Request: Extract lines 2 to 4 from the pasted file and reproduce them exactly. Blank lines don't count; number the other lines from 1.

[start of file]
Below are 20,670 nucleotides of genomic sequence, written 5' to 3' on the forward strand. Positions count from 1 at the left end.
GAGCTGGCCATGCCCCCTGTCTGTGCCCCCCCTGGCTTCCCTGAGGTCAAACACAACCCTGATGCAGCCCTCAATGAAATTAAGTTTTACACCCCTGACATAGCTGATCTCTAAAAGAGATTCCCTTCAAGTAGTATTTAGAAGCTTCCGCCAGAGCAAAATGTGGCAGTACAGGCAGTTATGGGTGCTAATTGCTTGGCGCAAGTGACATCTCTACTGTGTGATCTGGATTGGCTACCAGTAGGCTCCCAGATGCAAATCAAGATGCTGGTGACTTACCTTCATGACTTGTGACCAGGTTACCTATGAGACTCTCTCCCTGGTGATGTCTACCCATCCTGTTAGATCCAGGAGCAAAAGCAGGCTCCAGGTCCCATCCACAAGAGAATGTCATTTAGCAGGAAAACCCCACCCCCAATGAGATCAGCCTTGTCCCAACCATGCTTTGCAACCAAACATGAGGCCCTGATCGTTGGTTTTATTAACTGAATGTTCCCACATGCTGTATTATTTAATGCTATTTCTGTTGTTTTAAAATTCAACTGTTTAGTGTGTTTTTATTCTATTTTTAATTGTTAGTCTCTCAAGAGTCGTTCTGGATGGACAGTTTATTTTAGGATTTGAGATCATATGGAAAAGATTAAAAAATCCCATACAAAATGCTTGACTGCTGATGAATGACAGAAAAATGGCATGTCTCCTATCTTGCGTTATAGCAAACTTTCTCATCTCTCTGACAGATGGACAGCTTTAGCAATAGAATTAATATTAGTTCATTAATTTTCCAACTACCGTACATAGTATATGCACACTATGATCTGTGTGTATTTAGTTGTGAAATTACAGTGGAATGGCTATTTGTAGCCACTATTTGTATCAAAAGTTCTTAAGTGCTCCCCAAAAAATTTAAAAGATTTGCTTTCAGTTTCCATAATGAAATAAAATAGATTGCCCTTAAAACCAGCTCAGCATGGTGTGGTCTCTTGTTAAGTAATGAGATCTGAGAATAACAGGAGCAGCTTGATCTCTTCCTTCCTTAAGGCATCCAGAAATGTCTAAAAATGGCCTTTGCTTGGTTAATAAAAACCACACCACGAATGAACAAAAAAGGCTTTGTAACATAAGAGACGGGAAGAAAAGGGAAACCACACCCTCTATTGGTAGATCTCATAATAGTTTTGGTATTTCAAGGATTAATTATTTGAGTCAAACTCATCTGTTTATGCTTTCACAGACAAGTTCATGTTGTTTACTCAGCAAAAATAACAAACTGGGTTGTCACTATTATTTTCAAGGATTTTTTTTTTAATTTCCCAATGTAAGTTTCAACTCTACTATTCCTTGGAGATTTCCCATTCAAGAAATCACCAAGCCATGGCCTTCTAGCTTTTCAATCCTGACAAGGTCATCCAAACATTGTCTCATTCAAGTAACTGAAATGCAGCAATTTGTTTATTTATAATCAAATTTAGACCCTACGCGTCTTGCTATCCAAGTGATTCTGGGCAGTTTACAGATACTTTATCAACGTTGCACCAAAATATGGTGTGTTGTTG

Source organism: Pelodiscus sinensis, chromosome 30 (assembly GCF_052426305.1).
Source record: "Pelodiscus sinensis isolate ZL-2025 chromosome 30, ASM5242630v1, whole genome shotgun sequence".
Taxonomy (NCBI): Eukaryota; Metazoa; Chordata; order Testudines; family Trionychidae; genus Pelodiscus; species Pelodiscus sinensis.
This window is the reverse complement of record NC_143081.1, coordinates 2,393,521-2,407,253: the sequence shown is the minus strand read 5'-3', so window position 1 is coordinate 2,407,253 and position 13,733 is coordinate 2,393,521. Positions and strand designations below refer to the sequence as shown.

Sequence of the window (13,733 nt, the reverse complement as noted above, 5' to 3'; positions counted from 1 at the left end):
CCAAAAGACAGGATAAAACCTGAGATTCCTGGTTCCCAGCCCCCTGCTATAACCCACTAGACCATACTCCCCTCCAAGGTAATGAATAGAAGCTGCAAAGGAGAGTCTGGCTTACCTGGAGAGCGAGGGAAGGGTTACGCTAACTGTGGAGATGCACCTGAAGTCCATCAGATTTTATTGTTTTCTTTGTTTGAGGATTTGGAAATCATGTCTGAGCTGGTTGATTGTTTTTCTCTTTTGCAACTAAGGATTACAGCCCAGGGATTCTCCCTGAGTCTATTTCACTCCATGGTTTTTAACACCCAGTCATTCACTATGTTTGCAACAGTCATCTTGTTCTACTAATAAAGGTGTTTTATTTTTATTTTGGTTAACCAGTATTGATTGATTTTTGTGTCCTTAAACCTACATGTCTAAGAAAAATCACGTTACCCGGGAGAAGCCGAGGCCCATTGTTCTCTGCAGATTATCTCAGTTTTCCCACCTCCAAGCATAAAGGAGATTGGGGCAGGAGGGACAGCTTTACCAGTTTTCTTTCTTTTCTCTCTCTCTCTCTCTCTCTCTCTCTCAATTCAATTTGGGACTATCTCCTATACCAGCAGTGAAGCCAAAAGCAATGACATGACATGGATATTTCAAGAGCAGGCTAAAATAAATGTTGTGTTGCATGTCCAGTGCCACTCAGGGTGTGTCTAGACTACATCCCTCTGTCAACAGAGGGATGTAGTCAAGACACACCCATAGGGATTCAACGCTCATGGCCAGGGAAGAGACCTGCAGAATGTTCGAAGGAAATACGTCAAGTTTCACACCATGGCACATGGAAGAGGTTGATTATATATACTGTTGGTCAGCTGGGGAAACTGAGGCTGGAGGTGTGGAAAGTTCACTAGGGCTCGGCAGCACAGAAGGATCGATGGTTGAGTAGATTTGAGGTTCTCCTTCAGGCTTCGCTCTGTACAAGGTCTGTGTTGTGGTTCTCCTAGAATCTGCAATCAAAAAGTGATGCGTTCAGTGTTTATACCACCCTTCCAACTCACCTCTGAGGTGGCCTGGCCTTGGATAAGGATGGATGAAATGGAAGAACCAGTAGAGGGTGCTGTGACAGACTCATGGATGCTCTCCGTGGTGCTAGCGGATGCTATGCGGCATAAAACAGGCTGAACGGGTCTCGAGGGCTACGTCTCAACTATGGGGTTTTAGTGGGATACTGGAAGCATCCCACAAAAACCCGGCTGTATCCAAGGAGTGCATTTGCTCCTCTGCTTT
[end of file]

GAGCTGGCCATGCCCCCTGTCTGTGCCCCCCCTGGCTTCCCTGAGGTCAAACACAACCCTGATGCAGCCCTCAATGAAATTAAGTTTTACACCCCTGACATAGCTGATCTCTAAAAGAGATTCCCTTCAAGTAGTATTTAGAAGCTTCCGCCAGAGCAAAATGTGGCAGTACAGGCAGTTATGGGTGCTAATTGCTTGGCGCAAGTGACATCTCTACTGTGTGATCTGGATTGGCTACCAGTAGGCTCCCAGATGCAAATCAAGATGCTGGTGACTTACCTTCATGACTTGTGACCAGGTTACCTATGAGACTCTCTCCCTGGTGATGTCTACCCATCCTGTTAGATCCAGGAGCAAAAGCAGGCTCCAGGTCCCATCCACAAGAGAATGTCATTTAGCAGGAAAACCCCACCCCCAATGAGATCAGCCTTGTCCCAACCATGCTTTGCAACCAAACATGAGGCCCTGATCGTTGGTTTTATTAACTGAATGTTCCCACATGCTGTATTATTTAATGCTATTTCTGTTGTTTTAAAATTCAACTGTTTAGTGTGTTTTTATTCTATTTTTAATTGTTAGTCTCTCAAGAGTCGTTCTGGATGGACAGTTTATTTTAGGATTTGAGATCATATGGAAAAGATTAAAAAATCCCATACAAAATGCTTGACTGCTGATGAATGACAGAAAAATGGCATGTCTCCTATCTTGCGTTATAGCAAACTTTCTCATCTCTCTGACAGATGGACAGCTTTAGCAATAGAATTAATATTAGTTCATTAATTTTCCAACTACCGTACATAGTATATGCACACTATGATCTGTGTGTATTTAGTTGTGAAATTACAGTGGAATGGCTATTTGTAGCCACTATTTGTATCAAAAGTTCTTAAGTGCTCCCCAAAAAATTTAAAAGATTTGCTTTCAGTTTCCATAATGAAATAAAATAGATTGCCCTTAAAACCAGCTCAGCATGGTGTGGTCTCTTGTTAAGTAATGAGATCTGAGAATAACAGGAGCAGCTTGATCTCTTCCTTCCTTAAGGCATCCAGAAATGTCTAAAAATGGCCTTTGCTTGGTTAATAAAAACCACACCACGAATGAACAAAAAAGGCTTTGTAACATAAGAGACGGGAAGAAAAGGGAAACCACACCCTCTATTGGTAGATCTCATAATAGTTTTGGTATTTCAAGGATTAATTATTTGAGTCAAACTCATCTGTTTATGCTTTCACAGACAAGTTCATGTTGTTTACTCAGCAAAAATAACAAACTGGGTTGTCACTATTATTTTCAAGGATTTTTTTTTTAATTTCCCAATGTAAGTTTCAACTCTACTATTCCTTGGAGATTTCCCATTCAAGAAATCACCAAGCCATGGCCTTCTAGCTTTTCAATCCTGACAAGGTCATCCAAACATTGTCTCATTCAAGTAACTGAAATGCAGCAATTTGTTTATTTATAATCAAATTTAGACCCTACGCGTCTTGCTATCCAAGTGATTCTGGGCAGTTTACAGATACTTTATCAACGTTGCACCAAAATATGGTGTGTTGTTG

Source organism: Pelodiscus sinensis, chromosome 30 (assembly GCF_052426305.1).
Source record: "Pelodiscus sinensis isolate ZL-2025 chromosome 30, ASM5242630v1, whole genome shotgun sequence".